Well, this has led to huge debates over the centuries and the Supreme Court has referenced Jefferson's letter more than two dozen times to get the outcome they wanted. Justice Antonin Scalia noted in Lee v. Weissman that the phrase is used as a bulldozer to eradicate religion from public life.
Shouldn't we ask why Jefferson's phrase in a mere letter to some small constituency should become so dispositive in our understanding of the first amendment? After all, its language simply says, "Congress shall make no law respecting an establishment of religion, or prohibiting the free exercise thereof;". Does that sound like a mandate for eradication from public life to you? What did our other founders think about this subject?
This wonderful book by Tara Ross and Joseph C. Smith Jr. looks at what George Washington said and did about religion. He was a uniquely powerful figure in his time and is mightily revered even today. One of his most admired qualities was his judgment. He was a man who was careful in all his actions. He was dignified and careful in the way he fulfilled his responsibilities and duties. So much so, that he did not step into this debate directly. However, we can examine his life and how he acted in his public life to see if we can understand his thoughts and beliefs on the role of religion in public life.
The authors have divided this examination of Washington's public life and words into two sections. Part One has six chapters that cover his actions as commander of the Virginia Regiment, Member of the House of Burgesses, Commander-in-Chief of the Continental Army, Father of a New Nation (1784-1789), President prior to the first amendment (1789-1791), and President after the first amendment (1792-1797). In their conclusion to Part One, the authors note, "Washington viewed America as unique. Its citizens may enjoy the benefits of public religion, while individuals are left free to hold their own religious beliefs." Note that as late as March 3, 1797 Washington wrote to the Clergy of Different Denominations near Philadelphia, "Believing as I do, that Religion and Morality are the essential pillars of Civil society, I view, with unspeakable pleasure, that the harmony and brotherly love which characterizes the Clergy of different denominations, as well in this, as in other parts of the United States; exhibiting to the world a new and interesting spectacle, at once the pride of our Country and the surest basis of our universal Harmony." Note that it was in having all religions together in the public square with each exhibiting true tolerance to all others that Washington praised, not having each citizen check his religion at the gate to the public square!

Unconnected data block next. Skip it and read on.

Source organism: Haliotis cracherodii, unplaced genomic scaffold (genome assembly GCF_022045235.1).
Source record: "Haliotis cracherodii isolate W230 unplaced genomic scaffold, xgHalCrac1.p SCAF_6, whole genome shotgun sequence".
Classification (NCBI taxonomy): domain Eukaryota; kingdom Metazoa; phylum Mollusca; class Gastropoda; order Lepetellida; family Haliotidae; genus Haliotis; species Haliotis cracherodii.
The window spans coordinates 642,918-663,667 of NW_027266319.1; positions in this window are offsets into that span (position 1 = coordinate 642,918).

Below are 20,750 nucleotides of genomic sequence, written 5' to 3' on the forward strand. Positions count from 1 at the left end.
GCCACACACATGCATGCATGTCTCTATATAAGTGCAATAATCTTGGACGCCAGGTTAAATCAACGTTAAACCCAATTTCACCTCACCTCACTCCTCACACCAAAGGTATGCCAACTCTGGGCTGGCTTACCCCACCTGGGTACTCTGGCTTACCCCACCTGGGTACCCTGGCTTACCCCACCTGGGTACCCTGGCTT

They admit we cannot know what views Washington would hold on the issues of our day, but that he obviously saw the benefits of religion as real while avoiding discord as much as possible. There is also an epilogue called "Whence Jefferson's Wall?" and note that early Americans would likely be surprised that the roles of Jefferson and Washington are reversed in our time from their relative esteem at the founding. They would have given much more weight to Washington's views. Maybe we should at least take a look at them.
Part Two is 128 pages of documentary evidence of Washington's writings referencing religion as part of his public correspondence. They are divided into five chapters covering the same periods Part One. There are also extensive notes and an index.
An excellent book that I commend to each and every person.
Reviewed by Craig Matteson, Ann Arbor, MI
Thus, it has long frustrated traditional thinkers that Jefferson's "wall of separation" language, meant to protect churches from government interference, has been taken out of context and used to supplant the founders' vision of government support for religion.
Authors Ross and Smith have properly shifted the focus from Jefferson to Washington. They point out that Jefferson was in France during the Constitutional Convention, and was not in the Congress for the debates over the First Amendment; thus his understanding of the drafters' intent is of secondary importance. By contrast, George Washington was both the President of the Constitutional Convention and the President of the United States during the First Amendment debates and ratification; thus his understanding of the drafters' intent is of primary importance.
Ross and Smith carefully document George Washington's firm conviction, expressed throughout his life, that the government must actively support monotheism, rather than be a neutral and secular bystander. Thus, in his 1795 Thanksgiving Proclamation, President Washington reminded the country of its duty "to acknowledge our many and great obligations to Almighty God and to implore Him to continue and confirm the blessings we experience."
By placing the focus on Washington's views, the authors have helped to restore the monotheistic framework of all the founders (including Jefferson). To avoid the lure of tyranny, the government should respect the God-given rights of its citizens, and should support the monotheism that informs our republic.